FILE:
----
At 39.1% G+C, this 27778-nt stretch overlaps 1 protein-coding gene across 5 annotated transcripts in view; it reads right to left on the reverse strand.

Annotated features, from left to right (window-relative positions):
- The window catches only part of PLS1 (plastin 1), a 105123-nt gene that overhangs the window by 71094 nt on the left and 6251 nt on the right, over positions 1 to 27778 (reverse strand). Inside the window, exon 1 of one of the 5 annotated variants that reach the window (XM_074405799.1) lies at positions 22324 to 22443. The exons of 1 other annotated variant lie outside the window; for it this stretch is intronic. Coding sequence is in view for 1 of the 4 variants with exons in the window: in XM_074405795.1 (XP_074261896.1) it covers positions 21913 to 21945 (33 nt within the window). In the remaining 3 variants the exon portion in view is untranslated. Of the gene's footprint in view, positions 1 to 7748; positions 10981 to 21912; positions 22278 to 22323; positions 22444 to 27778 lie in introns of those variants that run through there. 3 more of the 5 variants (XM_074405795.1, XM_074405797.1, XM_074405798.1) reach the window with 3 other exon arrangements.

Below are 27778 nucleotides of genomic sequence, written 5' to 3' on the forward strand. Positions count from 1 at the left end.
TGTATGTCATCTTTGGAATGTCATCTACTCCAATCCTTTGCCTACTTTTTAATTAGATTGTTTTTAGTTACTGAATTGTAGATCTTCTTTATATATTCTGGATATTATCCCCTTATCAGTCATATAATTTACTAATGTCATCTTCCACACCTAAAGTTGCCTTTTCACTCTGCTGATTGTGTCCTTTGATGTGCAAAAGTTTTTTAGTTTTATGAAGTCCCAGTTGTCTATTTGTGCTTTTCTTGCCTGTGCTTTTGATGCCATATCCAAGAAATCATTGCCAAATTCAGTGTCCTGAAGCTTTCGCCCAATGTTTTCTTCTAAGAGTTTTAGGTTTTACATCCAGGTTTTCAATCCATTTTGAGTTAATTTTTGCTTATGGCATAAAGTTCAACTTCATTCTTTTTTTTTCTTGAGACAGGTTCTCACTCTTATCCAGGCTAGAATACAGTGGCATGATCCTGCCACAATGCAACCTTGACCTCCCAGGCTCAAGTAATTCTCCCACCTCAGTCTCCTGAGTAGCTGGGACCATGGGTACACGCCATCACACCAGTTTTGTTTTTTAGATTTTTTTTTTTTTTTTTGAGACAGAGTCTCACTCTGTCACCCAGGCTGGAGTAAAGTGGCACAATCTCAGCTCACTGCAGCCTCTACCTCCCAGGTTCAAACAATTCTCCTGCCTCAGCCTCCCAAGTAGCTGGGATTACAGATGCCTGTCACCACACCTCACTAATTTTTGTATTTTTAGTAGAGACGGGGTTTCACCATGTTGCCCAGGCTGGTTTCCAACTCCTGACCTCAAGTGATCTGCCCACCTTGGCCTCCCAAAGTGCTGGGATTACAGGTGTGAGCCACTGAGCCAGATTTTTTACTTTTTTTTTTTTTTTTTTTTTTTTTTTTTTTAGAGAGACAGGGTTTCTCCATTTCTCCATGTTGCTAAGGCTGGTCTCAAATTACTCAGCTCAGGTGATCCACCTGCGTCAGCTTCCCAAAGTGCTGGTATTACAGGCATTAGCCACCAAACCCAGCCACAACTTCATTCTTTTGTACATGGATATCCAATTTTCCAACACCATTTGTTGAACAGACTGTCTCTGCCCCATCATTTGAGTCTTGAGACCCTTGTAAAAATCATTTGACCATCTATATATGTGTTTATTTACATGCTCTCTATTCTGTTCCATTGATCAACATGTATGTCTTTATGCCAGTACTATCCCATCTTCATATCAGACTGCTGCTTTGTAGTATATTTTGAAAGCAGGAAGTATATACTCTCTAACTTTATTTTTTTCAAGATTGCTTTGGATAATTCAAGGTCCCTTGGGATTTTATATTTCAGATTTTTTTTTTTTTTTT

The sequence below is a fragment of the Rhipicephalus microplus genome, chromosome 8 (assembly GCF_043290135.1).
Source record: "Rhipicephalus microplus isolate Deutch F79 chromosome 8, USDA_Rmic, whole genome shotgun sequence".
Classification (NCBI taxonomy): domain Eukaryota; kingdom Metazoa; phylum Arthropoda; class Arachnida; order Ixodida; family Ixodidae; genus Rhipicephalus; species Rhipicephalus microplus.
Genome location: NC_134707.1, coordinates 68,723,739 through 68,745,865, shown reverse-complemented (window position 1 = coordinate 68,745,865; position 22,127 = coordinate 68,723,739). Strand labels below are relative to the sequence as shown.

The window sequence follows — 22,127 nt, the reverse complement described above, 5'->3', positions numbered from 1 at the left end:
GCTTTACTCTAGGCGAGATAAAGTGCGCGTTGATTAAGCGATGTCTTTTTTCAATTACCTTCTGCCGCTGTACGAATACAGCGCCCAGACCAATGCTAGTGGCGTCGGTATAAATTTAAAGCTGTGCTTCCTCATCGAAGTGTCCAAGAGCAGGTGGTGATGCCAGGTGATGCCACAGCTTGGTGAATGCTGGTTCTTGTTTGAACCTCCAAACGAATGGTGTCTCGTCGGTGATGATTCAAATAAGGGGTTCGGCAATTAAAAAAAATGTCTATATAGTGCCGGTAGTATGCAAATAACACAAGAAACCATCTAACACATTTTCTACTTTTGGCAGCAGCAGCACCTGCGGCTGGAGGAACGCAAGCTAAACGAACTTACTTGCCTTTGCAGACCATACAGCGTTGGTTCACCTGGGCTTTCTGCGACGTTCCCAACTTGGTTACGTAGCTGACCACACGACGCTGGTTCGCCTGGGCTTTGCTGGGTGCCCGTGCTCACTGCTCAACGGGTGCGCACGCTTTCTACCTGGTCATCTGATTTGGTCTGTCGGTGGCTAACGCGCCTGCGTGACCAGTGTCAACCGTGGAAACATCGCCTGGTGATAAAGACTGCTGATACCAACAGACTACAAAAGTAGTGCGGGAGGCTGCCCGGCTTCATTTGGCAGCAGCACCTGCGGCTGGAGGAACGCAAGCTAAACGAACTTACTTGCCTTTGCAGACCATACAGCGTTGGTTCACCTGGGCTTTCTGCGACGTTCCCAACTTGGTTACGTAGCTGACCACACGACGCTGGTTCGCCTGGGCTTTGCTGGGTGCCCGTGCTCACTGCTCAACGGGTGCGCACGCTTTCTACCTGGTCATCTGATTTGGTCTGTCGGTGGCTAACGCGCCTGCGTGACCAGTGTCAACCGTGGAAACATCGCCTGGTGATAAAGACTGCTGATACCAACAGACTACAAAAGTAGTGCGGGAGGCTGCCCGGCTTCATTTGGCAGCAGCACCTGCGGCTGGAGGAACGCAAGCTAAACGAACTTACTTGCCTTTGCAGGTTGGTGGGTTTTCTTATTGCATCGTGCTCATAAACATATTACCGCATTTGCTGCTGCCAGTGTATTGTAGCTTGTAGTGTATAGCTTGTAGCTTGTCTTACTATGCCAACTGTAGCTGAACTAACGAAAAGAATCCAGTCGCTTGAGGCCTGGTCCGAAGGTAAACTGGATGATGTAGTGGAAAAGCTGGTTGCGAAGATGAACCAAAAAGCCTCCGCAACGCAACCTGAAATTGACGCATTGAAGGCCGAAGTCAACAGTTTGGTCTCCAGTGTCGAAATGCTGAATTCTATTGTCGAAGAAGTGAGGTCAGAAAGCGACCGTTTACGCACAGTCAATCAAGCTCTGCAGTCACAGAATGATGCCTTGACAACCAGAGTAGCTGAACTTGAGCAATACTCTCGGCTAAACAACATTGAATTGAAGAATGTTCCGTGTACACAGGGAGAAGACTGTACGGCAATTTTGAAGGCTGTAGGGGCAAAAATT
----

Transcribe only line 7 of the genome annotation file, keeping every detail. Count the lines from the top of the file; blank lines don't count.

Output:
Source record: "Rhipicephalus microplus isolate Deutch F79 chromosome 8, USDA_Rmic, whole genome shotgun sequence".